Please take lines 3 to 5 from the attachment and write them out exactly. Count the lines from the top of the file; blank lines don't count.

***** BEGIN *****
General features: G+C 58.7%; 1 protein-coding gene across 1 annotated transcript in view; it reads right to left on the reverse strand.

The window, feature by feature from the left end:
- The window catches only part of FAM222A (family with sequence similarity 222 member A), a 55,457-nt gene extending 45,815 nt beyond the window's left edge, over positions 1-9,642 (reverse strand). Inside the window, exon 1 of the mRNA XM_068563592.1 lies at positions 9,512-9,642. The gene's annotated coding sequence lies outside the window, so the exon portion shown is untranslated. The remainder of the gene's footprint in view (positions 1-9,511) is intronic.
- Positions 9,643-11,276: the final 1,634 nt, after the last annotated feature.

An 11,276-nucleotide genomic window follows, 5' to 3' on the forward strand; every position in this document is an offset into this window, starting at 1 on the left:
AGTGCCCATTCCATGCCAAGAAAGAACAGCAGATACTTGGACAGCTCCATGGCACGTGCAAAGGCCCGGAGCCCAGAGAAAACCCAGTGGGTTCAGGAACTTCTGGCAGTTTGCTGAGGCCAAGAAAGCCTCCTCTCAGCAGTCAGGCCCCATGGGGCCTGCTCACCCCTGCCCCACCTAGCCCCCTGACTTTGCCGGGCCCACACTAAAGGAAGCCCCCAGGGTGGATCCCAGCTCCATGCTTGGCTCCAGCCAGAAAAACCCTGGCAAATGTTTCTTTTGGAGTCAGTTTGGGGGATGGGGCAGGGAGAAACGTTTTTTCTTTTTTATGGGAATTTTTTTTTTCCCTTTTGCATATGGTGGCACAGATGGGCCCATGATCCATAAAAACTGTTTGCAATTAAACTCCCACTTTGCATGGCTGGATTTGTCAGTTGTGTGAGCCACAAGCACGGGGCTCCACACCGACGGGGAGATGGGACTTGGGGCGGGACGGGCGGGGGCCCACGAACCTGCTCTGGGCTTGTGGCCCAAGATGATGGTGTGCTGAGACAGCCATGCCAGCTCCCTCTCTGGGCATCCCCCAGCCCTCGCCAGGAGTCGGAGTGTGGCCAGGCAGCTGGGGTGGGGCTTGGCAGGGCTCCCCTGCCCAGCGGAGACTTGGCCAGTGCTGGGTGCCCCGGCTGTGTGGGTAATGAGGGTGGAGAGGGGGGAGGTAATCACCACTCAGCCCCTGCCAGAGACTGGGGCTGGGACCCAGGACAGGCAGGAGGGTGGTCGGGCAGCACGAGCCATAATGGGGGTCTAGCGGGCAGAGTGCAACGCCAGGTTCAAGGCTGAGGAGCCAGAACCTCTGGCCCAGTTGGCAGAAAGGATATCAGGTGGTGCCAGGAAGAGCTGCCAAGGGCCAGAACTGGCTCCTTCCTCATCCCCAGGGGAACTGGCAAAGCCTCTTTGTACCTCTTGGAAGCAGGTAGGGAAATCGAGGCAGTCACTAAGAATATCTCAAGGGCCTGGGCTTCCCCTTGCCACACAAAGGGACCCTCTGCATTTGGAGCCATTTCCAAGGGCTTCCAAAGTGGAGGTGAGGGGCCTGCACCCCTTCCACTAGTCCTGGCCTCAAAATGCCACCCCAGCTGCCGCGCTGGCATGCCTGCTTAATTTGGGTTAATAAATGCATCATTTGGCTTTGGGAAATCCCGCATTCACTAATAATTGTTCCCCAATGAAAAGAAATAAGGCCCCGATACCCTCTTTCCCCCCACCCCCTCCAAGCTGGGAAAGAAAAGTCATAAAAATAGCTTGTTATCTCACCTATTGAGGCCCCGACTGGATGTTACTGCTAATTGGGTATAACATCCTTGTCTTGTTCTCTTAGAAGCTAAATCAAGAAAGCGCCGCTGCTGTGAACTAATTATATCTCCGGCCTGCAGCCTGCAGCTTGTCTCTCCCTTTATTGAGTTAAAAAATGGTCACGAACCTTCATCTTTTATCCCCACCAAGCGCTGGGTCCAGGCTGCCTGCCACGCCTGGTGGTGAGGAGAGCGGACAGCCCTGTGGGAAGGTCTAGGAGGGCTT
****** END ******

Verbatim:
- The window catches only part of FAM222A (family with sequence similarity 222 member A), a 55,457-nt gene extending 45,815 nt beyond the window's left edge, over positions 1-9,642 (reverse strand). Inside the window, exon 1 of the mRNA XM_068563592.1 lies at positions 9,512-9,642. The gene's annotated coding sequence lies outside the window, so the exon portion shown is untranslated. The remainder of the gene's footprint in view (positions 1-9,511) is intronic.
- Positions 9,643-11,276: the final 1,634 nt, after the last annotated feature.

An 11,276-nucleotide genomic window follows, 5' to 3' on the forward strand; every position in this document is an offset into this window, starting at 1 on the left: